Edinburgh’s last cooper retires after 50 years

Andrew Walker, Scotland's longest-serving cooper, is retiring. Picture: Jane Barlow
Andrew Walker, Scotland's longest-serving cooper, is retiring. Picture: Jane Barlow
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THE Capital’s only remaining barrel maker is retiring after 50 years – but he won’t be ­celebrating with a wee dram.

Andrew Walker is not a fan of drinking the traditional Scots tipple but has enjoyed working with the stuff since he left school at 15.

The cooper was introduced to the age-old tradition of making wooden whisky barrels by a neighbour who worked at Bells, then based on Leith Walk, who asked if he wanted to learn the trade.

Now, half a century on, Scotland’s longest serving cooper is hanging up his tools after helping repair and maintain more than 800,000 casks for the North British Distillery.

“At the time I didn’t know what a cooper was but I went to work, saw the barrels and watched the coopers working on them. I thought that would do for me and I’ve worked in the whisky industry ever since.

“I was only at Bells for two months before getting the job at North British Distillery. I went for an interview where the gaffer said ‘Do you want to be a cooper?’ I said yes – that’s how easy it was.”

Mr Walker said much has changed in the profession since his first day in 1963 but the underlying principles of coopering were centuries old.

When he started, there were 30 coopers with now only three in West Calder. Many of the duties now having been taken over by machinery.

Barrels couldn’t be moved from the warehouse without the permission of customs and excise officials who had much tighter controls over the process.

Most barrels then, as now, were imported from America and it would be Andrew’s job to fix any damaged en route.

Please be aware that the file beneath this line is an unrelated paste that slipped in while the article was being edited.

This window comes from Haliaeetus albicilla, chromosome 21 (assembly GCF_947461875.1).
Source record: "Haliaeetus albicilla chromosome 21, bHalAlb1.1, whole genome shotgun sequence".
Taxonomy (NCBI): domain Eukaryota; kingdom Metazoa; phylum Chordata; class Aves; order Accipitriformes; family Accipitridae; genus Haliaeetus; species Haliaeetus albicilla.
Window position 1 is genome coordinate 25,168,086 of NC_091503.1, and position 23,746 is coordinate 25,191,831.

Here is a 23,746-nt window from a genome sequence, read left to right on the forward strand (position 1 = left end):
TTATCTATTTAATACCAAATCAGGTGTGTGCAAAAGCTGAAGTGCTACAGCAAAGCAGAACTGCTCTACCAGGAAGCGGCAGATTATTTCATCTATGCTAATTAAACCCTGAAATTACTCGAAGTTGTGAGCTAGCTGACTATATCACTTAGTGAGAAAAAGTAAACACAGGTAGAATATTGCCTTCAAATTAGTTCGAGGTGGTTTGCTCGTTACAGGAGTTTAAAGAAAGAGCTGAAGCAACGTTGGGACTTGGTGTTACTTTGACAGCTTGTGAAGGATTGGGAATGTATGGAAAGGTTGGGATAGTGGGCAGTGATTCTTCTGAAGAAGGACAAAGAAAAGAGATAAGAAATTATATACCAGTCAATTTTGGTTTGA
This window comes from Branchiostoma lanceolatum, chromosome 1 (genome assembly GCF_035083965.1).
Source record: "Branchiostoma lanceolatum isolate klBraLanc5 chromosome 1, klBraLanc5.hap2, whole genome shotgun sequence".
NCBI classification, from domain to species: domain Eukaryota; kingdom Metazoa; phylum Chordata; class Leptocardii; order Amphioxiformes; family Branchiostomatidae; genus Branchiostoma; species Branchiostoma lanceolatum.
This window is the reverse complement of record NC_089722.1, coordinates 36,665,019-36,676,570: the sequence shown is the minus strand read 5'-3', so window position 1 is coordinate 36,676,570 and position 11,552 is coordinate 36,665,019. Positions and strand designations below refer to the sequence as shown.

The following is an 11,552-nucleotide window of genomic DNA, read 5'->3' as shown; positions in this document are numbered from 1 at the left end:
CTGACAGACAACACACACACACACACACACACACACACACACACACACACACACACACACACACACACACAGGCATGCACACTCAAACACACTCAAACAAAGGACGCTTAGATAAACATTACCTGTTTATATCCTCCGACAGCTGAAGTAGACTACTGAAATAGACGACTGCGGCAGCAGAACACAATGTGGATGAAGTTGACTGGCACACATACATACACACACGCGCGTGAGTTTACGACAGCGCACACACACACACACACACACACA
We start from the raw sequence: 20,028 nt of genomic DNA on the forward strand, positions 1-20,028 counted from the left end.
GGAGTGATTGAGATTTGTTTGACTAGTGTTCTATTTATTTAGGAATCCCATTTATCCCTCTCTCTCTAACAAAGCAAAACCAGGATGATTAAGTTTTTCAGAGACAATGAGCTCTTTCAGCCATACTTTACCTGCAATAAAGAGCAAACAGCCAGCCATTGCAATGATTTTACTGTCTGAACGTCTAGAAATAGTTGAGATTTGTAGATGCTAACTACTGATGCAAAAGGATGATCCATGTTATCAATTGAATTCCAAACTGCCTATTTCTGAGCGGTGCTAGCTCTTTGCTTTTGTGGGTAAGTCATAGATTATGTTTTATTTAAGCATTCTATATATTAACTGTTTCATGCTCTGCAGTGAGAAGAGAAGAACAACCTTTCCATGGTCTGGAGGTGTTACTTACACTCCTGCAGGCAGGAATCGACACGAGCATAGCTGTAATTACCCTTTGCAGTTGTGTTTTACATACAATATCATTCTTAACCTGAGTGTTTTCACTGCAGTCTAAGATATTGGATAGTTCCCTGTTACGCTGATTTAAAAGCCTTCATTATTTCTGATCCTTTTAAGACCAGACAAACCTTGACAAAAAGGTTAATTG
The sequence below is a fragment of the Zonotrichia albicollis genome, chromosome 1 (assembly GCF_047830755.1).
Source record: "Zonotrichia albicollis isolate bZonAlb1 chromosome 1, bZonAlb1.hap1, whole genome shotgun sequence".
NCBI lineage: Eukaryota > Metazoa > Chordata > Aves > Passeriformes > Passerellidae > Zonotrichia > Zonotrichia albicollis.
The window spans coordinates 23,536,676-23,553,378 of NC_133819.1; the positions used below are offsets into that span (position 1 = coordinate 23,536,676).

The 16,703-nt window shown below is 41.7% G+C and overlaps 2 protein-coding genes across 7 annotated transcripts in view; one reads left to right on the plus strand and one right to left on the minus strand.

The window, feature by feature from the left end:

He said: “They’d fill the barrels up with whisky and sometimes there’s a leak. We would take in the hoops and make the cask tighter to stop the whisky coming out.

“We used to repair the barrels as sometimes you get staves that are cracked. We would take that out and fit a new one in. Water and air would be put in to check they weren’t leaking or, if it was, we’d fix it.

“There was a time when I was paid by results so I used to tighten 120 a day. The faster you were, the more money you got so I was quite fast.”

Mr Walker has many memories but says a stand-out involves an escaped bull that ran amok in the warehouse. “He’d escaped from the slaughterhouse in Saughton and was charging around the distillery like a loony. It was trying to get in the coopery, that’s not something I’ll forget.”

Mr Walker’s legacy at the distillery is ensured as whisky in the barrels he has worked on will be left for anywhere between three and 50 years.

Martin Boyers, of the North British Distillery, said his work had been invaluable.

He said: “Andrew will be much missed by the North British Distillery and his colleagues but we wish him well in his well-earned retirement.”